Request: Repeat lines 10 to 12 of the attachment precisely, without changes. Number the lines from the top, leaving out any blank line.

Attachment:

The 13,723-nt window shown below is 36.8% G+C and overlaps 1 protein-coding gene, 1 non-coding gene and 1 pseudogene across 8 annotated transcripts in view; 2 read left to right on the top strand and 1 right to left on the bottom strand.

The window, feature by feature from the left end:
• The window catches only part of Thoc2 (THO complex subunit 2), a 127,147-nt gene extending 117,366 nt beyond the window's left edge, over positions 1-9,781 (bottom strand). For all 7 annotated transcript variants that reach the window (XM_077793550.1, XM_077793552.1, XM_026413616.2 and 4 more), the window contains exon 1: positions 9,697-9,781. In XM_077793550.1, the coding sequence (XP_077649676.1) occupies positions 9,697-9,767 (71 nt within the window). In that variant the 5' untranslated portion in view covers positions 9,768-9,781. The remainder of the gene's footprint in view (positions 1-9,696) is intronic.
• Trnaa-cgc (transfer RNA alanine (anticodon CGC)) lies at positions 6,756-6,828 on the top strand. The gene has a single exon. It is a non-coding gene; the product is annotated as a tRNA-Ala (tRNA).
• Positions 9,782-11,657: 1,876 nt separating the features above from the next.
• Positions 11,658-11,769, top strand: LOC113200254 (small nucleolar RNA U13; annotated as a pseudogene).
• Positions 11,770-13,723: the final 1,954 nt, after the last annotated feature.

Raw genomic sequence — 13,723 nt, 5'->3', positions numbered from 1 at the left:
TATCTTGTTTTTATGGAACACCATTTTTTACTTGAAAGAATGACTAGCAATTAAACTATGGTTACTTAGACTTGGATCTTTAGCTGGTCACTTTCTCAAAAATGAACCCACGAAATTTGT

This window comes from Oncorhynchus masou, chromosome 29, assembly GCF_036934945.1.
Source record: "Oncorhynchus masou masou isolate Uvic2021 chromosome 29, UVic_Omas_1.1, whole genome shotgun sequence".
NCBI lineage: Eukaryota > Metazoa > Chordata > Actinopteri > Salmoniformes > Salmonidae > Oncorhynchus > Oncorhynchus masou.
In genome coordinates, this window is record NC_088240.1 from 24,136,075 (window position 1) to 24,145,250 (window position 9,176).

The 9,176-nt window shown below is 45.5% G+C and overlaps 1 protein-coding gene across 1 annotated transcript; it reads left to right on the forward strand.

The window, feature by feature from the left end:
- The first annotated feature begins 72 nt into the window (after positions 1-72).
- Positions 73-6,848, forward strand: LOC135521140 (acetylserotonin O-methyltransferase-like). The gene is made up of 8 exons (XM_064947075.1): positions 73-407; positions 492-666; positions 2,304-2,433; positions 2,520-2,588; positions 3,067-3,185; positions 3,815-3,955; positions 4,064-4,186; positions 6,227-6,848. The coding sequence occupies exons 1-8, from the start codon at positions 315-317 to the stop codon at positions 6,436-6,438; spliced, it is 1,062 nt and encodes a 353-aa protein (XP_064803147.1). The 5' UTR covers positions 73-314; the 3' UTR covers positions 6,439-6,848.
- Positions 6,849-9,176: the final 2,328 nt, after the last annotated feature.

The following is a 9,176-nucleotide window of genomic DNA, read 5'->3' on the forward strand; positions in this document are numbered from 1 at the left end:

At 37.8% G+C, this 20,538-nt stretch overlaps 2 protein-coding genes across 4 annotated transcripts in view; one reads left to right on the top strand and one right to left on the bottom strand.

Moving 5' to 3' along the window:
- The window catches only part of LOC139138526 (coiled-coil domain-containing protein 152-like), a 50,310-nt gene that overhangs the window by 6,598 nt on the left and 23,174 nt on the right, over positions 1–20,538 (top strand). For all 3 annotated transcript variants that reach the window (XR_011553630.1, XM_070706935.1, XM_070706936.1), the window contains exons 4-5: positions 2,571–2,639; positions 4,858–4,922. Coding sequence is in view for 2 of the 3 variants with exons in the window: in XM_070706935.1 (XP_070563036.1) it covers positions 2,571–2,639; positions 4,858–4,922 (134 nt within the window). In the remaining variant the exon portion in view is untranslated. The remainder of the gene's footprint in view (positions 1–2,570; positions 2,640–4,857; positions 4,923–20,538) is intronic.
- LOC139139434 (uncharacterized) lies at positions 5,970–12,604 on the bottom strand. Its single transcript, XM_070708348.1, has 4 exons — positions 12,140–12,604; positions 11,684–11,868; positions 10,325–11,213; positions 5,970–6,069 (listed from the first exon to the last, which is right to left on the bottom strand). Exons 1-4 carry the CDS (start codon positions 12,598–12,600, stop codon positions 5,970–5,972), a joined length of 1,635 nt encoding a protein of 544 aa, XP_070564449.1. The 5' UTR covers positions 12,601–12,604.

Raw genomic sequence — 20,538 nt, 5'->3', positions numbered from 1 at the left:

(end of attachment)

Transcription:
This window comes from Oncorhynchus masou, chromosome 29, assembly GCF_036934945.1.
Source record: "Oncorhynchus masou masou isolate Uvic2021 chromosome 29, UVic_Omas_1.1, whole genome shotgun sequence".
NCBI lineage: Eukaryota > Metazoa > Chordata > Actinopteri > Salmoniformes > Salmonidae > Oncorhynchus > Oncorhynchus masou.